By Josh Premako, 4/05/2012
City officials may bring in mediators to help smooth things out as the Mid-City West Community Council reboots its planning and land use committee, which had nearly all its members removed March 6.
The executive council decision to remove all members of the 12-person board — save Chair Stan Brent — came in the wake of what has been described as a contentious environment. Brent is in the midst of drafting a recommendation for new appointees.
Neighborhood councils are overseen by the city’s Department of Neighborhood Empowerment. General Manager BongHwan Kim said Tuesday his department might have mediators meet with Mid-City West officials.
“Grassroots democracy can be a full-contact sport,” Kim said. “We’re going to see if we can facilitate a session to get along.”
In a statement to the board at the council’s March 13 meeting, Chair Sheryl Turner described community stakeholders and project applicants as “continually whipped around like badminton pucks among the strong personalities and personal agendas of certain members.”
The Mid-City West Community Council is one of 83 certified Los Angeles neighborhood councils. Its 45-member board weighs in on community concerns including renters’ issues, land use and development. About 42,000 people live within the council’s boundaries.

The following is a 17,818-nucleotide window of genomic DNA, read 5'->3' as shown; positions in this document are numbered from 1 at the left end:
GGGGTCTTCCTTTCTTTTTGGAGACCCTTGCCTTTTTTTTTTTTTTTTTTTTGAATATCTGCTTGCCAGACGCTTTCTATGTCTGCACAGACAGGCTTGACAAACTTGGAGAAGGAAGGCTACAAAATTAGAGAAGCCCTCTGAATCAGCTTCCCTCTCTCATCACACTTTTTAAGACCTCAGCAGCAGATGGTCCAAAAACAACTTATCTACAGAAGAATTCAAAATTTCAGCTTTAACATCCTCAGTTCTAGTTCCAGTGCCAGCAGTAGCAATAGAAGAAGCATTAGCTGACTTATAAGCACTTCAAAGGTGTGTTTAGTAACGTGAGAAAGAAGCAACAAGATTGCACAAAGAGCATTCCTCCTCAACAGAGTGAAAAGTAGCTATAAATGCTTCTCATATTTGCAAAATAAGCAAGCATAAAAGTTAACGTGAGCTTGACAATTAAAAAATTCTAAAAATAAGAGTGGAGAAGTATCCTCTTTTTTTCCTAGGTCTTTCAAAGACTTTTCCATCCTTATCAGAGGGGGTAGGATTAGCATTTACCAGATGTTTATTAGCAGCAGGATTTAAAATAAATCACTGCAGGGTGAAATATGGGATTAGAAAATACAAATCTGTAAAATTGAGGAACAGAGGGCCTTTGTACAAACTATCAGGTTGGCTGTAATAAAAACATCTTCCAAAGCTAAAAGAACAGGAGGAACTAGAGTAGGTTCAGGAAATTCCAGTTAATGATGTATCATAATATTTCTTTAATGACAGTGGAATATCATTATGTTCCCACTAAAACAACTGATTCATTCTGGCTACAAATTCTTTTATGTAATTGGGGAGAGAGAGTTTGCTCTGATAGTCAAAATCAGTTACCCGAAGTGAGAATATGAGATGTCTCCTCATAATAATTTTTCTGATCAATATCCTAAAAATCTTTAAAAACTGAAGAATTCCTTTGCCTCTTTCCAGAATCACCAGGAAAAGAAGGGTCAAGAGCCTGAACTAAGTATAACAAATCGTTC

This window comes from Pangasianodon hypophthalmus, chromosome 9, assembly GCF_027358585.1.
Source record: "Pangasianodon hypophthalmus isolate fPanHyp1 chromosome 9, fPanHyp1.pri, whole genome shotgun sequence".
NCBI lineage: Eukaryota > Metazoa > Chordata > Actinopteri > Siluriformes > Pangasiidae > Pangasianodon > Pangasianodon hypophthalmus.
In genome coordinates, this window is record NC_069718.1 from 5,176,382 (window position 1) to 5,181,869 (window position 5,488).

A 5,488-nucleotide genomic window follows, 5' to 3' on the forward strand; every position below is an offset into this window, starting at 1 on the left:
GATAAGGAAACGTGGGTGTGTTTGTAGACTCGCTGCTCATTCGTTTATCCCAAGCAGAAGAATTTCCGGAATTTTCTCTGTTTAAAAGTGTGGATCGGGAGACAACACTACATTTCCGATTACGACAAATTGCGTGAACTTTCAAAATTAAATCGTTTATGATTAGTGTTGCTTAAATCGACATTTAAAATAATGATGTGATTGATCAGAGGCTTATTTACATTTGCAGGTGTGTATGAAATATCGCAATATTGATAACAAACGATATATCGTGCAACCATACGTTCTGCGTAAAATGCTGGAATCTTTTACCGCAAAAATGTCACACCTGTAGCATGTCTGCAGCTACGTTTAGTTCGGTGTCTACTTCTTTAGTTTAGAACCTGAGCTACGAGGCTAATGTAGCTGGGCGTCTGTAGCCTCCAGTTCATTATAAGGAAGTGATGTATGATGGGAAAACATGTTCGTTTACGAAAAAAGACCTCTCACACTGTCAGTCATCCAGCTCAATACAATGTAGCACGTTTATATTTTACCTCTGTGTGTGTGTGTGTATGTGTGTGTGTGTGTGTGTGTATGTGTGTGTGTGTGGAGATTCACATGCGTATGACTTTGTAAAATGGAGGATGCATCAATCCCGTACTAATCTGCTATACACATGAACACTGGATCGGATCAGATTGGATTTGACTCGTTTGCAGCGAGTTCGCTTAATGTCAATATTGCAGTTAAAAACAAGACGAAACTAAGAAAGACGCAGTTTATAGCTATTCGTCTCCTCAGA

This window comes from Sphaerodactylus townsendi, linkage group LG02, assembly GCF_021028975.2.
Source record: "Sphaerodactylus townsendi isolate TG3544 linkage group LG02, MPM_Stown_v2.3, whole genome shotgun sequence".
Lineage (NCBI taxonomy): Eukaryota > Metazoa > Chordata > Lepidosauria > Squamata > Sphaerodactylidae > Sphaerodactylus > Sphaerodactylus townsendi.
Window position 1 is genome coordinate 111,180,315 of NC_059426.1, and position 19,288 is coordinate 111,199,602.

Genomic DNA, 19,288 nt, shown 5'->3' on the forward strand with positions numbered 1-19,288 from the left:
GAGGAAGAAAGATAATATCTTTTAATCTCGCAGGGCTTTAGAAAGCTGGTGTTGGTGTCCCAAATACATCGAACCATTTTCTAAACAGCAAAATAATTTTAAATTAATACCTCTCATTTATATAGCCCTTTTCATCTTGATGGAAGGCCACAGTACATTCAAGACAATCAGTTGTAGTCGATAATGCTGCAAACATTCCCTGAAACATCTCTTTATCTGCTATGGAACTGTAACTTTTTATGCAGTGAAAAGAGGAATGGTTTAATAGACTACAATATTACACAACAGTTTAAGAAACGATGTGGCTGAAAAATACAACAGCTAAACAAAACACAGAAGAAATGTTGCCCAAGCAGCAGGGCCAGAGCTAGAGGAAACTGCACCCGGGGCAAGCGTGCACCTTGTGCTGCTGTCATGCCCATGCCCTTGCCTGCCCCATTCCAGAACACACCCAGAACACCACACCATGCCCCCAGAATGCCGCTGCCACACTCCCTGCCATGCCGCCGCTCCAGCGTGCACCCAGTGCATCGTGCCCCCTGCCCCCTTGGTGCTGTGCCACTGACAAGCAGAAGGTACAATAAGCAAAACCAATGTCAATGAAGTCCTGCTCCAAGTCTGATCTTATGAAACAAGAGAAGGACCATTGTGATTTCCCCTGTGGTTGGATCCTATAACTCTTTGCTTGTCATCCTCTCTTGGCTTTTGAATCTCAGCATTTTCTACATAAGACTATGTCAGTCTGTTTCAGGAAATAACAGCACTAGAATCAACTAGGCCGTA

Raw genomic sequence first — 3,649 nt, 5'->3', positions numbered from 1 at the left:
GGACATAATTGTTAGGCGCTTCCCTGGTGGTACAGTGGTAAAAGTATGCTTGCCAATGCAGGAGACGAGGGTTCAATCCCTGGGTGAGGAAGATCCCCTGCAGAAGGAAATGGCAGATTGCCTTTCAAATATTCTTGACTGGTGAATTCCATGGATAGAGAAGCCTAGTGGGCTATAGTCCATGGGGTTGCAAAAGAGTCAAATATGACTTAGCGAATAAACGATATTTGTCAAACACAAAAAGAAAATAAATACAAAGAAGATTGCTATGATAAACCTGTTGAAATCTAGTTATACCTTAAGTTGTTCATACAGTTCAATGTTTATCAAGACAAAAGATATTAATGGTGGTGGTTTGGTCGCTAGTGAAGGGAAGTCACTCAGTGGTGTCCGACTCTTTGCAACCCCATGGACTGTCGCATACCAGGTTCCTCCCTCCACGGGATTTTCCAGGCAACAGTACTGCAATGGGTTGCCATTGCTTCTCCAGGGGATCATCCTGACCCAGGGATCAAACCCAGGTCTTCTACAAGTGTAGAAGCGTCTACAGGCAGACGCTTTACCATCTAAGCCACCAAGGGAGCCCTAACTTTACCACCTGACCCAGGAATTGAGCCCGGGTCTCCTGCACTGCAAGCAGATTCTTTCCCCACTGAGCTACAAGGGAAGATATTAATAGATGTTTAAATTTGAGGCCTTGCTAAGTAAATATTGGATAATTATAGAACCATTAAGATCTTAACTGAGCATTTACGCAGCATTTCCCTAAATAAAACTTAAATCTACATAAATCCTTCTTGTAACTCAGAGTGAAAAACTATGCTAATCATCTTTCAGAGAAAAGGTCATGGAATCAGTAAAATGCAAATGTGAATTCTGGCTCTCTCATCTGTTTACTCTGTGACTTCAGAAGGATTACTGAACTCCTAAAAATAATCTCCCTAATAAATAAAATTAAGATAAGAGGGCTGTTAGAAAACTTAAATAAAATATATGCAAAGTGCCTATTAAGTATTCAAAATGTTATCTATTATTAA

Friction among council members is not uncommon, Kim said. In general, he said, councils are entrusted with governing themselves.
“It’s really hard for us to get directly involved in the problem solving,” he said.
Brent is in the midst of drawing up a plan with recommendations for new committee member appointments, which will likely go before the executive council at its next regular meeting May 1.
While the decision only requires executive council approval, Brent said it could be wise for the entire 45-member council board to review the recommendations.
“It might behoove Mid-City West to let everybody have a say,” he said.
The motion to remove practically the entire committee was a surprise to some. Jim O’Sullivan, president of the Miracle Mile Residential Association, said he’d seen tempers flare at past meetings, but nothing that would call for such drastic action.
The agenda for the March 6 executive council meeting included an item referring to “updated additions/deletions and new appointments to all committees,” which turned out to be nearly the entire planning committee.
On March 21, the La Brea-Willoughby Coalition submitted to the City Attorney’s office a complaint and request to “cure and correct” alleged violations by the executive council of the Brown Act, the state law that governs public meetings.
The City Attorney’s office did not return calls by Wednesday afternoon.
The coalition’s complaint charges that the public was not properly notified in advance of the potential action that would be taken by the executive council.
Turner said the executive council’s action was nothing scandalous.
“Members of the board are added and removed all year long,” Turner said. “It wasn’t anything out of the ordinary.
“I think everybody’s just ready to let it take its course… and get a great program together.”